Greenpeace activists were demonstrating ouside The Japenese Foreign Ministry in Tokyo yesterday, where members of a dozen African and Pacific nations met to discuss whaling with Japanese bureaucrats. Representatives from Tanzania, Palau, Micronesia and Eritrea, all of which have received substantial 'fisheries aid' in recent years, were among Whaling Commission (IWC) and support Japan's latest bid to overturn the moritorium which currently bans commercial whaling.
The event, provocatively entitled 'The Sustainable Use of Whales', came just days before a meeting in London designed to discuss the future of the IWC and break the deadlock between pro-whaling and pro-conservation countries. Once again it demonstrates the clear link between 'fisheries aid' and support for whaling - a policy which Japan has been following since 1994. The London meeting will be an 'inter- sessional' designed to sort out an agenda for the full IWC meeting, which takes place in Chile in June.
So despite the inroads our anti-whaling campaign is making in Japan, where recent polls show 69 per cent of the public do not support whaling in the Southern Ocean, the bureaucrats in charge of Japanese fishing policies are still sending out clear signals that they plan to continue whaling there as long as they can. Perhaps more alarmingly for the taxpayers of Japan, their Government are spending millions of Yen to try and buy political and public support for commercial whaling.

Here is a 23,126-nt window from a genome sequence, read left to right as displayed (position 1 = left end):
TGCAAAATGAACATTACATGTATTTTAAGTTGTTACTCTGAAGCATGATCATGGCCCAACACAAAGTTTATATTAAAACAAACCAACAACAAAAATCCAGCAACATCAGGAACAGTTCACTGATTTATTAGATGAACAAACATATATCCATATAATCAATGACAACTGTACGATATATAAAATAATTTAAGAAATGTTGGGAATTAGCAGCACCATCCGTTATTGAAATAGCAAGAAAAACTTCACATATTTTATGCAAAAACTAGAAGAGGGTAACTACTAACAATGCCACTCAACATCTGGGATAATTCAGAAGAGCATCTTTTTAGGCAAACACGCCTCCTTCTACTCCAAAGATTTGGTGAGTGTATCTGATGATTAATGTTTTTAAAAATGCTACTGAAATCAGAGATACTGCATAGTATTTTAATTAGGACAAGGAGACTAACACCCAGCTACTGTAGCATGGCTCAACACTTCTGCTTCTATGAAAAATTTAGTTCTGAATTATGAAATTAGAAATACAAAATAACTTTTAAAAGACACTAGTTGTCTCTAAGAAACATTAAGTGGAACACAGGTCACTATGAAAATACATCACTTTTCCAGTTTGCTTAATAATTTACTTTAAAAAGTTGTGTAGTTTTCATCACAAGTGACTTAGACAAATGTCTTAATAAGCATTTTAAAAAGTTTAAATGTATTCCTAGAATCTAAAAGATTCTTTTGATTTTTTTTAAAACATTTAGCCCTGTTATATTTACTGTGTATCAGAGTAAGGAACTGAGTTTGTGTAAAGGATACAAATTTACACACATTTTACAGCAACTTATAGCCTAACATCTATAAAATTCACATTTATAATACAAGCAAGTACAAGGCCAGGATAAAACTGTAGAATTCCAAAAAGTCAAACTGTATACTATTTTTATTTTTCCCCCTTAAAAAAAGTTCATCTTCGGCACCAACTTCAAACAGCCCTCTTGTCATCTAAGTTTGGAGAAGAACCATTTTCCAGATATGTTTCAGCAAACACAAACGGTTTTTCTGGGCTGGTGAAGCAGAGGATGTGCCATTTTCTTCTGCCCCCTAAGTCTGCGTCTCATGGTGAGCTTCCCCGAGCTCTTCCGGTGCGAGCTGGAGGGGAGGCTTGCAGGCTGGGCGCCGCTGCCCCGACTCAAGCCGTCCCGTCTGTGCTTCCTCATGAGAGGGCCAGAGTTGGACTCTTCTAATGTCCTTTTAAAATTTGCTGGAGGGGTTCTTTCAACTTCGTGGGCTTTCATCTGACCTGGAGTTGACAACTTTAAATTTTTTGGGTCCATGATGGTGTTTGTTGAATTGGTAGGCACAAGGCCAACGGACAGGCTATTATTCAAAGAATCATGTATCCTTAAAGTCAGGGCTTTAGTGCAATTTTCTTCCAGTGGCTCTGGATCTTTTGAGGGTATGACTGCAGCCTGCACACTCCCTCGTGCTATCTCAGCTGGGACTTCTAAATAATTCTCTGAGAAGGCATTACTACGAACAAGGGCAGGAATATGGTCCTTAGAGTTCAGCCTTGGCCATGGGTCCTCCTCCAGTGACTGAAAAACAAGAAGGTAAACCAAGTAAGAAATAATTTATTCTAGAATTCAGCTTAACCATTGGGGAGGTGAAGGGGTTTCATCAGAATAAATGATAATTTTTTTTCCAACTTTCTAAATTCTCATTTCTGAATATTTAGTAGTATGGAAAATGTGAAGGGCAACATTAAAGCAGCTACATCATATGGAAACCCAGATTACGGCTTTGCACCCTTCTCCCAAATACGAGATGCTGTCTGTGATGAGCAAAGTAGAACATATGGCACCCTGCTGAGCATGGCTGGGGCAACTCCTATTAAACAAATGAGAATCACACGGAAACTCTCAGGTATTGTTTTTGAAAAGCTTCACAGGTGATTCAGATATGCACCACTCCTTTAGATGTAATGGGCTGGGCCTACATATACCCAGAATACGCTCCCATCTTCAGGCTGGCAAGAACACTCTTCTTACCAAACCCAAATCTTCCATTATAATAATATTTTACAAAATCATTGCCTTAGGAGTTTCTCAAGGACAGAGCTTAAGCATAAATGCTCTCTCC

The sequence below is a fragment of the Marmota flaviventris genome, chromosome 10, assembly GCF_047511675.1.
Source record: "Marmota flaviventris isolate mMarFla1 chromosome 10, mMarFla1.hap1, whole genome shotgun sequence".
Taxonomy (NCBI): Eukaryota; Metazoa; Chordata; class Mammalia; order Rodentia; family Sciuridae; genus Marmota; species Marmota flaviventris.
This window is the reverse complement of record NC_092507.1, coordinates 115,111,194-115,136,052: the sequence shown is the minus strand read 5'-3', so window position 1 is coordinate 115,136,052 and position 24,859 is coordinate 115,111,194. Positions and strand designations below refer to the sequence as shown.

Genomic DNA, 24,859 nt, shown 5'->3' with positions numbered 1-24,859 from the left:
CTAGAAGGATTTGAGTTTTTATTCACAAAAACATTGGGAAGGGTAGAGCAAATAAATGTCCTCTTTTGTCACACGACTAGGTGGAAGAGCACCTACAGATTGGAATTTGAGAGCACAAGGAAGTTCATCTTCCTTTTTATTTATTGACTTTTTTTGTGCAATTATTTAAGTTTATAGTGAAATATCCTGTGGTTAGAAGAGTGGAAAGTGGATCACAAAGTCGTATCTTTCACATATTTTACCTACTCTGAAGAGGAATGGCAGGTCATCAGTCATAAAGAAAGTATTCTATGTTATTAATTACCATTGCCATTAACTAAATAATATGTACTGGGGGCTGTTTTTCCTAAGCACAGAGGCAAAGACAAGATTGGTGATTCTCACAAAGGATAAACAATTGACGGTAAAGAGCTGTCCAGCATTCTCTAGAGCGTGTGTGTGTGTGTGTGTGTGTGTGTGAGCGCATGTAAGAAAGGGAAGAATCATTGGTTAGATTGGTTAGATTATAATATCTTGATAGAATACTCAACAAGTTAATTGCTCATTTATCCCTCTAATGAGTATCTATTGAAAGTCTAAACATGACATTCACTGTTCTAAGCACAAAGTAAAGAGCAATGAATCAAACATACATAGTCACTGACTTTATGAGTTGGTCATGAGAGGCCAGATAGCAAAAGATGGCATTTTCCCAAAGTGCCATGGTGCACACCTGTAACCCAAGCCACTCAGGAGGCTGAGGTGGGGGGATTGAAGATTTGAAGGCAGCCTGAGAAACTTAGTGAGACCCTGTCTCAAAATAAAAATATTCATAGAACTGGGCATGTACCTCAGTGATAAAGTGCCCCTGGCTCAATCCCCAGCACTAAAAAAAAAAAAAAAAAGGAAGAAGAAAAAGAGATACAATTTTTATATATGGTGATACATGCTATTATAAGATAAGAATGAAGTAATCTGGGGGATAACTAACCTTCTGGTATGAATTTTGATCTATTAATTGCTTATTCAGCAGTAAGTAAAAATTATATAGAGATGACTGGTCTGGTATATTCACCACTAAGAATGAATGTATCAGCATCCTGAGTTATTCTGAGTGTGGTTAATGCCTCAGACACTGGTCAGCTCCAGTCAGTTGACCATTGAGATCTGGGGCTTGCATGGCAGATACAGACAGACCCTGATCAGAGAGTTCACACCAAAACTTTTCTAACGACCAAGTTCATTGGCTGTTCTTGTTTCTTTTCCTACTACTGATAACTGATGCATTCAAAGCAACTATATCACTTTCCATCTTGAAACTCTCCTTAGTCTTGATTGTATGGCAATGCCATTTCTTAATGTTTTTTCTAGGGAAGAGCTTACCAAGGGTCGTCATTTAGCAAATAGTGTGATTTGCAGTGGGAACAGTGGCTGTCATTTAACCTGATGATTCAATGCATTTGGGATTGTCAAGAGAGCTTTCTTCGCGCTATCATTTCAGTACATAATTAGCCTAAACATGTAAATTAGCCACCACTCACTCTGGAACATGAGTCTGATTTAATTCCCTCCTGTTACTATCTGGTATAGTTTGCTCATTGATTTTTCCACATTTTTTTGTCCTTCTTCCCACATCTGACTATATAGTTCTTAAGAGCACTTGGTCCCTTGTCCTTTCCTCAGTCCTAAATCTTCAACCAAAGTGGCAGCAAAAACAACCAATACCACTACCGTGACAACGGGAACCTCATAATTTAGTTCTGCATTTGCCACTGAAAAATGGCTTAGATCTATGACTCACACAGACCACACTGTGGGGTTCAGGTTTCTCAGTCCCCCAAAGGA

And in another example of how the whalers buy-in support, St Andrews University was revealed to have accepted funds for whale research from the Institute of Cetacean Research, the Japanese agency which directs the country's annual whale hunt. Researchers at St Andrews, the oldest university in Scotland, received £31,900 in 2002 and £5,000 in 2005 from the ICR, which paid for it using the income from whale-meat sales. It's worth remembering that the raison d'etre of the ‘scientific' research programme in the Southern Ocean, including spotting whales and killing them, is solely to justify a return to full-scale commercial whaling.
Professor Alan Miller, vice-principal for research, defended the university's position, saying that "we have a strong track record of producing research which consistently undermines the case for whaling." Nevertheless, for an institution with an avowed "commitment to conservation", taking money from the ICR and thereby helping to legitimise its activities must be seen as a serious blunder. The university is now said to be reviewing its position; it's trying to disassociate itself from being seen as supporting whaling, and has hinted that it won't accept any future funding of this sort.
Which is good news. It's just a shame that they have to be exposed in public in this way before they agree to do the right thing.